The health of our nation’s watersheds is the barometer of our wildlife and fish populations. Aquatic habitat and connectivity in the vital network of small, tributary streams and in their downstream rivers not only provide fish habitat, but also provide essential habitat for upland birds, deer, bears, and many other wildlife species. The vast category of “non-adjacent” wetlands—that no longer benefit from federal protections after the Agencies’ conforming rule—provide essential migratory bird and duck habitat, such as the deservedly famous prairie pothole region. Places that serve as vital nesting grounds for migratory birds are at risk too, such as the groundwater dependent wetlands and springs in Colorado’s San Luis Valley and California’s Central Valley.
Overall, wetlands provide breeding grounds for over half of North American waterfowl. The loss of these protections puts wildlife populations and crucial habitat at risk and, in turn, would mean fewer quality hunting and fishing opportunities for future generations.
Aquatic resources, vital to maintaining the “. . . physical, chemical, and biological integrity of the Nation’s waters,” are now at risk. A 404 Permit is no longer required prior to their destruction or harm if non-adjacent wetlands are located where a new development, road, bridge, pipeline, or transmission line is proposed. This means that a 404 Permit’s requirement to avoid, minimize, or mitigate harm no longer applies to non-adjacent wetlands. EPA estimates that between 51-63% of wetlands are at risk of loss under its conforming rule. In addition to the loss of wetlands, the conforming rule’s limitation to “relatively permanent, standing, or continuously flowing” tributary streams as coming under Clean Water Act jurisdiction, means that ephemeral streams are at risk.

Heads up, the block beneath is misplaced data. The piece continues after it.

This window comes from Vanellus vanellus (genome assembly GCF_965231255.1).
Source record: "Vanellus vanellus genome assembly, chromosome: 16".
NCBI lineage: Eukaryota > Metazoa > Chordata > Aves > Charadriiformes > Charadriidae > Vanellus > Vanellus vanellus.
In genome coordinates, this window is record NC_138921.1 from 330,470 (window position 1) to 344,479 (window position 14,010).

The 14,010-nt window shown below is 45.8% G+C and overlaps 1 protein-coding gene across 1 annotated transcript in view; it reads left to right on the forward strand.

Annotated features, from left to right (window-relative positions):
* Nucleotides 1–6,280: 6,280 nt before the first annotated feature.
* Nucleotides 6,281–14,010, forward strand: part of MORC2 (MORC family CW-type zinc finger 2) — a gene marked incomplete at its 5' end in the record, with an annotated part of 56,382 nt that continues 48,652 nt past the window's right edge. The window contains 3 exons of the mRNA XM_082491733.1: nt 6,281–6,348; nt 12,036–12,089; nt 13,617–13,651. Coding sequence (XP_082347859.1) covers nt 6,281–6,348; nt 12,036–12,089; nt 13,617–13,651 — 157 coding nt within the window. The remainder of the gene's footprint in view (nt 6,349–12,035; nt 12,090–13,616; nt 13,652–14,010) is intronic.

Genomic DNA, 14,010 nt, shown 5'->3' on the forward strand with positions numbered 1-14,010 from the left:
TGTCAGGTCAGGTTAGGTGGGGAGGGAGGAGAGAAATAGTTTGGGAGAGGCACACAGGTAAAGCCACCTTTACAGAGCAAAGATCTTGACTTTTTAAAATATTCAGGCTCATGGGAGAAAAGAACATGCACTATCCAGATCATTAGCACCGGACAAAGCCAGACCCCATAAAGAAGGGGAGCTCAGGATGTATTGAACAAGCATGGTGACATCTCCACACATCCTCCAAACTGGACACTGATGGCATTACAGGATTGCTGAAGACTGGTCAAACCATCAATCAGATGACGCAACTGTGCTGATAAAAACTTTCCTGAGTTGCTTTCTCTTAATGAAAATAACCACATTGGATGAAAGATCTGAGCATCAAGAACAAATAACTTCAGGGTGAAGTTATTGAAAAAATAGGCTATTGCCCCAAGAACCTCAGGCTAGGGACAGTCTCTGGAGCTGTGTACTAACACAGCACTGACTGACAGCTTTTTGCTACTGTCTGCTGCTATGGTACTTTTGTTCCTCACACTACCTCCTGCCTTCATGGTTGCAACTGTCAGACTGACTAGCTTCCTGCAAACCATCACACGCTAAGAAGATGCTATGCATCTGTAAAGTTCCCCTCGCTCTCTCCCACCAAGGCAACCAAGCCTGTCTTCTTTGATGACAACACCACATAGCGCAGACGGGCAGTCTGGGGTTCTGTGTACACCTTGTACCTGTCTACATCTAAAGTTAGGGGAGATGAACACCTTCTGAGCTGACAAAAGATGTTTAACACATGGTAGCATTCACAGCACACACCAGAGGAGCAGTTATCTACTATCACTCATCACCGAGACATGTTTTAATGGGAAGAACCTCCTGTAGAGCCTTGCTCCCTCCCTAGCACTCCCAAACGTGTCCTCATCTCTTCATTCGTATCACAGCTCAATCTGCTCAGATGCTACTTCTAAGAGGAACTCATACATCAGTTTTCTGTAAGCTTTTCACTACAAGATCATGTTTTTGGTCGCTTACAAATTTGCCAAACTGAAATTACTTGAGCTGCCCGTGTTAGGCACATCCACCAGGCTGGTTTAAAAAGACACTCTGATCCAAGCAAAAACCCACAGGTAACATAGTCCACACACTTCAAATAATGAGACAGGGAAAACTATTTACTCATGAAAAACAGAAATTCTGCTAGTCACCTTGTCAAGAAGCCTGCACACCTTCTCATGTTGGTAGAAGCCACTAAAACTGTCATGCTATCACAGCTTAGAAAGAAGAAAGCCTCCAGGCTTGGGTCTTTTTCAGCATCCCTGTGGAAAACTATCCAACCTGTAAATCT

A recent analysis calculated that 57% of the nation’s total stream miles are ephemeral. These networks of headwater streams not only function as the vital capillaries of the larger arteries in our watersheds, but they also convey pollutants downstream with their seasonal flows. The loss of federal protections for these headwater features means the potential for more pollution downstream in addition to the loss of aquatic function and habitats on which many of the species we as hunters and anglers rely.
Clean water is a lynchpin of an outdoor recreation economy that creates 4.3 million jobs and generates $689 billion in consumer spending annually. What’s more, the entire outdoor recreation industry is built on sustaining and protecting aquatic resources, as opposed to industries that encroach on or pollute these vital, national resources. A national bipartisan poll shows that 92% of hunters and anglers support clean water protections. Healthy habitat and clean water serve as the backbone of the outdoor economy, and this link will help drive future economic opportunities and the chances for future generations of hunters and anglers to enjoy the great outdoors.